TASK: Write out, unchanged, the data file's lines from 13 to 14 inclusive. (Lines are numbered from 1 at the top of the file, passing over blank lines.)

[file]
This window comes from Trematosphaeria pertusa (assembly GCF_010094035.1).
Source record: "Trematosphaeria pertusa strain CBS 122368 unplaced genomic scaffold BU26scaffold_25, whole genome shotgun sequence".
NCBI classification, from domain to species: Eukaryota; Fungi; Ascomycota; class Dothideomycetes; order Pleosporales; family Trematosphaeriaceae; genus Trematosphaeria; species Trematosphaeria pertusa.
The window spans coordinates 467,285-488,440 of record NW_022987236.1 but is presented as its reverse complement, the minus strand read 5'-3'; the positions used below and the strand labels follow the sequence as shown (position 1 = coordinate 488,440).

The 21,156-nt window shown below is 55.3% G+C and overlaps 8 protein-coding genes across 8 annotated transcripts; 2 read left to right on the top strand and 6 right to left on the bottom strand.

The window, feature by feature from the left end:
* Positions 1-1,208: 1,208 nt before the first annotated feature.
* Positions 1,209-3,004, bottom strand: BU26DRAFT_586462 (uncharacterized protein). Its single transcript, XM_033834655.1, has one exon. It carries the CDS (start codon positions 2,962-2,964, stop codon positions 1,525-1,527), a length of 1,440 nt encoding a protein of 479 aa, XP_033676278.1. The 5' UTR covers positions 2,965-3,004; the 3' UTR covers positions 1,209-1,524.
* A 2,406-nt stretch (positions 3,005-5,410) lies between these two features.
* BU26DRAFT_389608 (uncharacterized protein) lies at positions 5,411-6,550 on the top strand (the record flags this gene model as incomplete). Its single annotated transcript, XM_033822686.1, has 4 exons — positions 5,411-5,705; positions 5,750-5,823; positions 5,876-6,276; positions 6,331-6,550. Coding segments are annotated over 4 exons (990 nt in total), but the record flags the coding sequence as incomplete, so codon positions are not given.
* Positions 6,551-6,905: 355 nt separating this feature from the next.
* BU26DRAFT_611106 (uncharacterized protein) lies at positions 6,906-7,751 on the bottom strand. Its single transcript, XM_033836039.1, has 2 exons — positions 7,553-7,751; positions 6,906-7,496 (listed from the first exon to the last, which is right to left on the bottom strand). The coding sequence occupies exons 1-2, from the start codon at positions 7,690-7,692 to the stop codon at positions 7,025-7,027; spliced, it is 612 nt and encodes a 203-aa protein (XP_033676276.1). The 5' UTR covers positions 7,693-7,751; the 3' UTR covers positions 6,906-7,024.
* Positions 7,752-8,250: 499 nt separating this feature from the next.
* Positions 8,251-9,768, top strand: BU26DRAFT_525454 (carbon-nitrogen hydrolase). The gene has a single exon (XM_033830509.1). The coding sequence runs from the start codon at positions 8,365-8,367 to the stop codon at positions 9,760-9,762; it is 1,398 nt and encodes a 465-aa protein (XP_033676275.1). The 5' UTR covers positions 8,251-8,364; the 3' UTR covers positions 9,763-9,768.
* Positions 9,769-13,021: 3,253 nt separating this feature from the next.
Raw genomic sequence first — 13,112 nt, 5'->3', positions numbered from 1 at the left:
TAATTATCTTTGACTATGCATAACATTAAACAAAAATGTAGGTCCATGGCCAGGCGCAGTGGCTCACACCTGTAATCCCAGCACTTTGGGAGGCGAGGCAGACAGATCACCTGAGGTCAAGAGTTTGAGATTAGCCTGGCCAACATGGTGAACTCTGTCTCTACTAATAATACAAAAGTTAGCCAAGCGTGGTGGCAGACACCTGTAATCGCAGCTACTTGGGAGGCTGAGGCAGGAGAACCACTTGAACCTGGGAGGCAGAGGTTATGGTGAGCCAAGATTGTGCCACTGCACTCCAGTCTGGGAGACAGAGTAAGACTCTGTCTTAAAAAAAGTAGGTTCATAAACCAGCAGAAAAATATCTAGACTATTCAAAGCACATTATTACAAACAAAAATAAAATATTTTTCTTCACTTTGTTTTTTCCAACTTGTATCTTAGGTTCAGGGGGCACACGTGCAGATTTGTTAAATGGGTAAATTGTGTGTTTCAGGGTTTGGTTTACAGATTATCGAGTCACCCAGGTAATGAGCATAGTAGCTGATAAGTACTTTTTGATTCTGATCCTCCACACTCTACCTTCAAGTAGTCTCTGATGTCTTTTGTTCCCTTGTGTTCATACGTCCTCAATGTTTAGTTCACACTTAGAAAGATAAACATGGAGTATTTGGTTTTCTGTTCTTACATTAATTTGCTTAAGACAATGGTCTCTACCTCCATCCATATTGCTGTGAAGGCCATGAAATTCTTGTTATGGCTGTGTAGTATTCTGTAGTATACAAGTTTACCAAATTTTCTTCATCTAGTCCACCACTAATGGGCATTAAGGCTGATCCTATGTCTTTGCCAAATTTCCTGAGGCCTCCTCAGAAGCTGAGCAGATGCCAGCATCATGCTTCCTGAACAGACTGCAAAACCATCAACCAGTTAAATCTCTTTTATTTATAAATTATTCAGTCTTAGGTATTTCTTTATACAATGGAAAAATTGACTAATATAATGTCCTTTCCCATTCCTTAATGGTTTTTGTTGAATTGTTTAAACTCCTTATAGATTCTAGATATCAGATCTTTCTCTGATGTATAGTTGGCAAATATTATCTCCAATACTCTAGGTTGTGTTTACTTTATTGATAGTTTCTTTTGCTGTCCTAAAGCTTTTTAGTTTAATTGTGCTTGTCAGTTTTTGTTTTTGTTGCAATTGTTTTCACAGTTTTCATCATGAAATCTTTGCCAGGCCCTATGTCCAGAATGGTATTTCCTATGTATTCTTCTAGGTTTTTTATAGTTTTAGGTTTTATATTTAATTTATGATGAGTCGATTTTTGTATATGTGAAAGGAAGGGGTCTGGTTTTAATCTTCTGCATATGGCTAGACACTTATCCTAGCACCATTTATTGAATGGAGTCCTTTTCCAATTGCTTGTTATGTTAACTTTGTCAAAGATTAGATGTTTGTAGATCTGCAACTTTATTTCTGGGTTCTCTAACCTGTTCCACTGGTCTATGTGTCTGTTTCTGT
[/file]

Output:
* Positions 7,752-8,250: 499 nt separating this feature from the next.
* Positions 8,251-9,768, top strand: BU26DRAFT_525454 (carbon-nitrogen hydrolase). The gene has a single exon (XM_033830509.1). The coding sequence runs from the start codon at positions 8,365-8,367 to the stop codon at positions 9,760-9,762; it is 1,398 nt and encodes a 465-aa protein (XP_033676275.1). The 5' UTR covers positions 8,251-8,364; the 3' UTR covers positions 9,763-9,768.